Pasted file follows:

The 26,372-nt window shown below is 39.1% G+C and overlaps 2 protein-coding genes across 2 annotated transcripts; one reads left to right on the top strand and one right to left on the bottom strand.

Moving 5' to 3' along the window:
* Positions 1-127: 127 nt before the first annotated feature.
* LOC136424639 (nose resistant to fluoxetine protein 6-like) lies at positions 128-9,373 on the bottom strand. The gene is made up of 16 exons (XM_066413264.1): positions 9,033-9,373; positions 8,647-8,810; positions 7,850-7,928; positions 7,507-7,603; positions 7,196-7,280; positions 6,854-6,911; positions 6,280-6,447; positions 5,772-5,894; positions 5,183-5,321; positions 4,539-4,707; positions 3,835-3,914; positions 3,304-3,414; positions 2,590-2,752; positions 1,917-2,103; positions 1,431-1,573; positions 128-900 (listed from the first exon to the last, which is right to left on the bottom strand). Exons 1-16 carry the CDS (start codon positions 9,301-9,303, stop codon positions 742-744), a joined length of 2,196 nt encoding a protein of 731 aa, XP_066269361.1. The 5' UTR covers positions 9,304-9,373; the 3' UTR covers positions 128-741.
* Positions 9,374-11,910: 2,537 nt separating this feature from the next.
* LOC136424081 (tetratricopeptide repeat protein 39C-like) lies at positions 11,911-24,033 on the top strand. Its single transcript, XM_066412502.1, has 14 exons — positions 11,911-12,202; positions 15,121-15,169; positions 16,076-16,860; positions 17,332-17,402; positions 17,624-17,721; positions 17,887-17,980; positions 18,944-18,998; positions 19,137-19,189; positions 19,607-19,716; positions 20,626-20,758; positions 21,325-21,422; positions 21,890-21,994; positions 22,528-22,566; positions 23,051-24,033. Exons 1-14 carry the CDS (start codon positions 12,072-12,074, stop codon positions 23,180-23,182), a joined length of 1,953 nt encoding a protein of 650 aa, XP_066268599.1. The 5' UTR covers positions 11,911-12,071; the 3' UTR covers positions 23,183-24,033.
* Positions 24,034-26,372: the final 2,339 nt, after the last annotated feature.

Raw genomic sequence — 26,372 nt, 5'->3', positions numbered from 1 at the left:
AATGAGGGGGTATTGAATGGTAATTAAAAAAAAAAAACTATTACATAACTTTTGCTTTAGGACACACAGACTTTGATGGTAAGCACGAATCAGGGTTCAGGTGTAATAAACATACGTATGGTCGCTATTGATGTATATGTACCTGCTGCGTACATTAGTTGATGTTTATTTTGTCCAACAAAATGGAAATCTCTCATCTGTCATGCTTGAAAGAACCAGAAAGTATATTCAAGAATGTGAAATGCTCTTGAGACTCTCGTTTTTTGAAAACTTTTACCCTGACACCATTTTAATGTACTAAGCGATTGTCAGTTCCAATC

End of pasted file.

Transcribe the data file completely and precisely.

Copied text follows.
The 26,372-nt window shown below is 39.1% G+C and overlaps 2 protein-coding genes across 2 annotated transcripts; one reads left to right on the top strand and one right to left on the bottom strand.

Moving 5' to 3' along the window:
* Positions 1-127: 127 nt before the first annotated feature.
* LOC136424639 (nose resistant to fluoxetine protein 6-like) lies at positions 128-9,373 on the bottom strand. The gene is made up of 16 exons (XM_066413264.1): positions 9,033-9,373; positions 8,647-8,810; positions 7,850-7,928; positions 7,507-7,603; positions 7,196-7,280; positions 6,854-6,911; positions 6,280-6,447; positions 5,772-5,894; positions 5,183-5,321; positions 4,539-4,707; positions 3,835-3,914; positions 3,304-3,414; positions 2,590-2,752; positions 1,917-2,103; positions 1,431-1,573; positions 128-900 (listed from the first exon to the last, which is right to left on the bottom strand). Exons 1-16 carry the CDS (start codon positions 9,301-9,303, stop codon positions 742-744), a joined length of 2,196 nt encoding a protein of 731 aa, XP_066269361.1. The 5' UTR covers positions 9,304-9,373; the 3' UTR covers positions 128-741.
* Positions 9,374-11,910: 2,537 nt separating this feature from the next.
* LOC136424081 (tetratricopeptide repeat protein 39C-like) lies at positions 11,911-24,033 on the top strand. Its single transcript, XM_066412502.1, has 14 exons — positions 11,911-12,202; positions 15,121-15,169; positions 16,076-16,860; positions 17,332-17,402; positions 17,624-17,721; positions 17,887-17,980; positions 18,944-18,998; positions 19,137-19,189; positions 19,607-19,716; positions 20,626-20,758; positions 21,325-21,422; positions 21,890-21,994; positions 22,528-22,566; positions 23,051-24,033. Exons 1-14 carry the CDS (start codon positions 12,072-12,074, stop codon positions 23,180-23,182), a joined length of 1,953 nt encoding a protein of 650 aa, XP_066268599.1. The 5' UTR covers positions 11,911-12,071; the 3' UTR covers positions 23,183-24,033.
* Positions 24,034-26,372: the final 2,339 nt, after the last annotated feature.

Raw genomic sequence — 26,372 nt, 5'->3', positions numbered from 1 at the left:
AATGAGGGGGTATTGAATGGTAATTAAAAAAAAAAAACTATTACATAACTTTTGCTTTAGGACACACAGACTTTGATGGTAAGCACGAATCAGGGTTCAGGTGTAATAAACATACGTATGGTCGCTATTGATGTATATGTACCTGCTGCGTACATTAGTTGATGTTTATTTTGTCCAACAAAATGGAAATCTCTCATCTGTCATGCTTGAAAGAACCAGAAAGTATATTCAAGAATGTGAAATGCTCTTGAGACTCTCGTTTTTTGAAAACTTTTACCCTGACACCATTTTAATGTACTAAGCGATTGTCAGTTCCAATC